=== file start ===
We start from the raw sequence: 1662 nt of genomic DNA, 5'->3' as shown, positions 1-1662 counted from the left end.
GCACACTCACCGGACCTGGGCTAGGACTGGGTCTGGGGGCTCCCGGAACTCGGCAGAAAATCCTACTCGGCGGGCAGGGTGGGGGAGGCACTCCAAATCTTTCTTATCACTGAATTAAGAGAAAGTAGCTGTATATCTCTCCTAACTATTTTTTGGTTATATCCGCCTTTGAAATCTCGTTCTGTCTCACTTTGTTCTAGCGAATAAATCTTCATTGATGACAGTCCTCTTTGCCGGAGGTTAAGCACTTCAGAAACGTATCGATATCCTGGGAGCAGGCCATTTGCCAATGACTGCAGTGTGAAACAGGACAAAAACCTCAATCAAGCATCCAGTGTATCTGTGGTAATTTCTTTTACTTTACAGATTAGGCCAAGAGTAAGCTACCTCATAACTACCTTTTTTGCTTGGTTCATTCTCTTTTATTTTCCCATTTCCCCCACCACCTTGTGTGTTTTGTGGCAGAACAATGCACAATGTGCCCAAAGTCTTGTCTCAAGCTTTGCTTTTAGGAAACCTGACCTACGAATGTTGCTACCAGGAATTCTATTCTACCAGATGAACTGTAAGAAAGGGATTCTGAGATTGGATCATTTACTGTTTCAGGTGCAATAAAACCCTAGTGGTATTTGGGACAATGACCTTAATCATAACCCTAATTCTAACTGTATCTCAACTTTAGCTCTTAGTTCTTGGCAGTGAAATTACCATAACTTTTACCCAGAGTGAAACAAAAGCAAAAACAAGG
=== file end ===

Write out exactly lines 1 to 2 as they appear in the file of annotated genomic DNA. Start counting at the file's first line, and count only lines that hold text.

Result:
We start from the raw sequence: 1662 nt of genomic DNA, 5'->3' as shown, positions 1-1662 counted from the left end.
GCACACTCACCGGACCTGGGCTAGGACTGGGTCTGGGGGCTCCCGGAACTCGGCAGAAAATCCTACTCGGCGGGCAGGGTGGGGGAGGCACTCCAAATCTTTCTTATCACTGAATTAAGAGAAAGTAGCTGTATATCTCTCCTAACTATTTTTTGGTTATATCCGCCTTTGAAATCTCGTTCTGTCTCACTTTGTTCTAGCGAATAAATCTTCATTGATGACAGTCCTCTTTGCCGGAGGTTAAGCACTTCAGAAACGTATCGATATCCTGGGAGCAGGCCATTTGCCAATGACTGCAGTGTGAAACAGGACAAAAACCTCAATCAAGCATCCAGTGTATCTGTGGTAATTTCTTTTACTTTACAGATTAGGCCAAGAGTAAGCTACCTCATAACTACCTTTTTTGCTTGGTTCATTCTCTTTTATTTTCCCATTTCCCCCACCACCTTGTGTGTTTTGTGGCAGAACAATGCACAATGTGCCCAAAGTCTTGTCTCAAGCTTTGCTTTTAGGAAACCTGACCTACGAATGTTGCTACCAGGAATTCTATTCTACCAGATGAACTGTAAGAAAGGGATTCTGAGATTGGATCATTTACTGTTTCAGGTGCAATAAAACCCTAGTGGTATTTGGGACAATGACCTTAATCATAACCCTAATTCTAACTGTATCTCAACTTTAGCTCTTAGTTCTTGGCAGTGAAATTACCATAACTTTTACCCAGAGTGAAACAAAAGCAAAAACAAGG